Not to worry! As many of you may know, a gigantic hole in the Sun’s atmosphere is not terribly unusual. But you have to admit: This one is pretty dramatic.
The image above is actually a composite of three acquired by the Solar Dynamics Observatory spacecraft this past week. Each color highlights a different part of the Sun’s extended outer atmosphere — the corona. The coronal hole is that big, dark-blue splotch at the bottom.
Here’s NASA’s explanation:
The most dominant feature on the Sun the past week has been quite a large, dark coronal hole at the bottom of the Sun (Nov. 30 – Dec. 4, 2014). Coronal holes are areas where the Sun’s magnetic field is open ended and where high-speed solar wind streams into space. The area appears darker there because there is less material being imaged…
And here’s a nifty animation of SDO images showing the evolution of the coronal hole over nearly five days of activity:
Coronal holes are most common when the 11-year solar cycle is in a declining phase. Right now, the Sun is actually near the maximum of the cycle. (Click here for a graphic depicting the current status of the solar cycle.)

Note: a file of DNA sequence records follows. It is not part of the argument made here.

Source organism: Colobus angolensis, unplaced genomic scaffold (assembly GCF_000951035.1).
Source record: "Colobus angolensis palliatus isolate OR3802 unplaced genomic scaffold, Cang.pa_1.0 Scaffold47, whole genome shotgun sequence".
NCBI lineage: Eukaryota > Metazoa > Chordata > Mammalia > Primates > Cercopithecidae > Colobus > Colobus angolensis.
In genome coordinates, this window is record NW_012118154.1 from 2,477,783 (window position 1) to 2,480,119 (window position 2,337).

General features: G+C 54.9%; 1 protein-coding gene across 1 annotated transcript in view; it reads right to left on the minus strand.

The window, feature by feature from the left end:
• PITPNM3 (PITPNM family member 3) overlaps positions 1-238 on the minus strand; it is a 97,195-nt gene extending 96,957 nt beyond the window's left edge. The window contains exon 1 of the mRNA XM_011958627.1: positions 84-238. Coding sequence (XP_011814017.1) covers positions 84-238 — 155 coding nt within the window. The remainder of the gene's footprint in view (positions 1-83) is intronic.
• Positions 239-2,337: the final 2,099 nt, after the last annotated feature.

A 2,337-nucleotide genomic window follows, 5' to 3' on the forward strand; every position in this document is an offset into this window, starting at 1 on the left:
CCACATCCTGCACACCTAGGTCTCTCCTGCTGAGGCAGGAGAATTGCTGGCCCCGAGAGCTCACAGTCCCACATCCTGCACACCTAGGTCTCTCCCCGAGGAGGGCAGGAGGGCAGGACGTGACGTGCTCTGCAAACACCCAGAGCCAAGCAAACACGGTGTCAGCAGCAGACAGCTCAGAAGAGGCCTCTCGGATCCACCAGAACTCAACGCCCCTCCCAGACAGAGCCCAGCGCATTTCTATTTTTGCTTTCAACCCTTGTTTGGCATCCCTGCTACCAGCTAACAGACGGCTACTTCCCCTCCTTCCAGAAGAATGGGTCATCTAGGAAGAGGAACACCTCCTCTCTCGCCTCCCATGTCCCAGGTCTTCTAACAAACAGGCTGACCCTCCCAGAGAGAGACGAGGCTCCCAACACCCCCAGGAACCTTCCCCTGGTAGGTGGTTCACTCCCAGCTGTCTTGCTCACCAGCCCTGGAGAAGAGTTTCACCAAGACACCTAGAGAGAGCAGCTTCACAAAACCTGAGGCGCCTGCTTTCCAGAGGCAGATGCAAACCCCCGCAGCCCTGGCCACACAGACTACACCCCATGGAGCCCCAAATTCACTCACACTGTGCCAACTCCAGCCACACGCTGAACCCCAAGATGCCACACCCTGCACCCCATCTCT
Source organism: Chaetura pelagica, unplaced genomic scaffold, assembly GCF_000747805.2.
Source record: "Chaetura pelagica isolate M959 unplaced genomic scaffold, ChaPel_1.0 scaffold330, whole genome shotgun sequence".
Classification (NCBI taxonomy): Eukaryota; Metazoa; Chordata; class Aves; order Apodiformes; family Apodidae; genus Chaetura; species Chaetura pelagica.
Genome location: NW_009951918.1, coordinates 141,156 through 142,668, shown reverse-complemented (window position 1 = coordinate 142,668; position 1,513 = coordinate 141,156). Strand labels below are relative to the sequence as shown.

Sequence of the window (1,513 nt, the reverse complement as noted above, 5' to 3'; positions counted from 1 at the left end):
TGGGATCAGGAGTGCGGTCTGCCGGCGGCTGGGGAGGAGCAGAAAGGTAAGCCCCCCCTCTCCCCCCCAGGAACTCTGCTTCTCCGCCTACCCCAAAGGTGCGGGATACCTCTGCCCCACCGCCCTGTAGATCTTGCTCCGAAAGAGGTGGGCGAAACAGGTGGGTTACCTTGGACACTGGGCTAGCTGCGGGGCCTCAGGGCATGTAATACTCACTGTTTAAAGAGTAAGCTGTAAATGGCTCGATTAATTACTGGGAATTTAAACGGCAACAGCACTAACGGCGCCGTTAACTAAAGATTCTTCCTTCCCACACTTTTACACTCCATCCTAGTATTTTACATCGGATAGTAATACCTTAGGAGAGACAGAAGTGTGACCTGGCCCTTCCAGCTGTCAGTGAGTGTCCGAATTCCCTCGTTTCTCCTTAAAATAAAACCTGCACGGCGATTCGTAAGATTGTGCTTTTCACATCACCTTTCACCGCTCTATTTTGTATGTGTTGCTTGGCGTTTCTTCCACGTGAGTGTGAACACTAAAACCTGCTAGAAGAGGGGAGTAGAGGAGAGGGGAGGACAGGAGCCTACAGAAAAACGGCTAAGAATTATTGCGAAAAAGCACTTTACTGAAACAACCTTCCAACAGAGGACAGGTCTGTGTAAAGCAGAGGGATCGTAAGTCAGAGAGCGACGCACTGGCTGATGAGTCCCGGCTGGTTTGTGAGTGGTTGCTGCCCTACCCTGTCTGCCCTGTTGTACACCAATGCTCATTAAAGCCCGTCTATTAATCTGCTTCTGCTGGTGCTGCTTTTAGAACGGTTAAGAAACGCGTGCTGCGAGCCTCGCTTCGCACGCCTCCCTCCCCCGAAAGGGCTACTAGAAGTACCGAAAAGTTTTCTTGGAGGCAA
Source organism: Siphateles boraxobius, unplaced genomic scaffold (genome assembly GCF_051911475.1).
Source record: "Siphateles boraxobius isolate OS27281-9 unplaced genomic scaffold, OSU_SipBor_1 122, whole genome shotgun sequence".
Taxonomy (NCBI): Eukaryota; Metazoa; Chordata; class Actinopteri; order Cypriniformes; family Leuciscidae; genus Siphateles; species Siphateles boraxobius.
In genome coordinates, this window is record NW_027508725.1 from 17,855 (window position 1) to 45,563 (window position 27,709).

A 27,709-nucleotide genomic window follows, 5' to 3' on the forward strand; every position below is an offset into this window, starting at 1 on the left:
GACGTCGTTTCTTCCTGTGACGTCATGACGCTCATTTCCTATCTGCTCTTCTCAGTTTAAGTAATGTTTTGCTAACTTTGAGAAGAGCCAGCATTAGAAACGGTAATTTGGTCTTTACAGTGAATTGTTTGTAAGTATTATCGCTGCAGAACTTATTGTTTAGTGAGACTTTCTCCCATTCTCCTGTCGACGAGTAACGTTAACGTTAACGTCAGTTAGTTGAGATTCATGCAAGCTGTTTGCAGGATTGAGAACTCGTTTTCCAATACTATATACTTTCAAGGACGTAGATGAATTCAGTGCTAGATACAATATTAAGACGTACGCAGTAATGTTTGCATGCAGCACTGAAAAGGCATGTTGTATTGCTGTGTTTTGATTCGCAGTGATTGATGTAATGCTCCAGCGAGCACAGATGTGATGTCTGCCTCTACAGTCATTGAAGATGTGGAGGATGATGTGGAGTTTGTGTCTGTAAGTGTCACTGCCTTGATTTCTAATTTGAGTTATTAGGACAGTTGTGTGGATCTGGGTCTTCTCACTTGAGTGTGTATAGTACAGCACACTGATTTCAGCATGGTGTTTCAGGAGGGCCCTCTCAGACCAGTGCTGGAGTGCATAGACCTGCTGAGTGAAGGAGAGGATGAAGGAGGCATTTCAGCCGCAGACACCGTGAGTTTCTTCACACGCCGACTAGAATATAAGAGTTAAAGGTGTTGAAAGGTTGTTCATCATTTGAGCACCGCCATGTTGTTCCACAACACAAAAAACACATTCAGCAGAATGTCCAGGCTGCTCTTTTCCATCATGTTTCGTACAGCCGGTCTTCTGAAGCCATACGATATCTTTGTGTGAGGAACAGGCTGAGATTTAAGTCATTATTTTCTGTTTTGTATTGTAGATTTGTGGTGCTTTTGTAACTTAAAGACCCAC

That said, this peak has been pretty weak compared to others since solar cycles have been observed in detail starting in 1755.
I’m hoping that the Sun continues to be feisty for a bit longer — at least until mid January, when I’ll be in Norway for the annual Arctic Frontiers conference. Solar tantrums (also known as coronal mass ejections) tend to produce great displays of the aurora borealis. Last winter I got to witness an awesome display in Norway in the form of a Viking ship! (Click here for the image; scroll to the bottom.) I’m hoping for a repeat performance.